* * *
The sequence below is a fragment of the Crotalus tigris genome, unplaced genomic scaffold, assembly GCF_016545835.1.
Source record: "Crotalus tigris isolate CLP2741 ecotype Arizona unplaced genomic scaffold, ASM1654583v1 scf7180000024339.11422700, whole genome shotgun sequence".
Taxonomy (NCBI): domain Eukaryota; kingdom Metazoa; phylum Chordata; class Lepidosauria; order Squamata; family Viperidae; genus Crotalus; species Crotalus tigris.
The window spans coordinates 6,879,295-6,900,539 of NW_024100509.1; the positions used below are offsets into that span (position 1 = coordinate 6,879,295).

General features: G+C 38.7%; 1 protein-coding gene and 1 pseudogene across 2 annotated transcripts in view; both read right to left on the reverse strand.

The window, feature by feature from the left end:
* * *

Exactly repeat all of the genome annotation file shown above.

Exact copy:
The sequence below is a fragment of the Crotalus tigris genome, unplaced genomic scaffold, assembly GCF_016545835.1.
Source record: "Crotalus tigris isolate CLP2741 ecotype Arizona unplaced genomic scaffold, ASM1654583v1 scf7180000024339.11422700, whole genome shotgun sequence".
Taxonomy (NCBI): domain Eukaryota; kingdom Metazoa; phylum Chordata; class Lepidosauria; order Squamata; family Viperidae; genus Crotalus; species Crotalus tigris.
The window spans coordinates 6,879,295-6,900,539 of NW_024100509.1; the positions used below are offsets into that span (position 1 = coordinate 6,879,295).

General features: G+C 38.7%; 1 protein-coding gene and 1 pseudogene across 2 annotated transcripts in view; both read right to left on the reverse strand.

The window, feature by feature from the left end: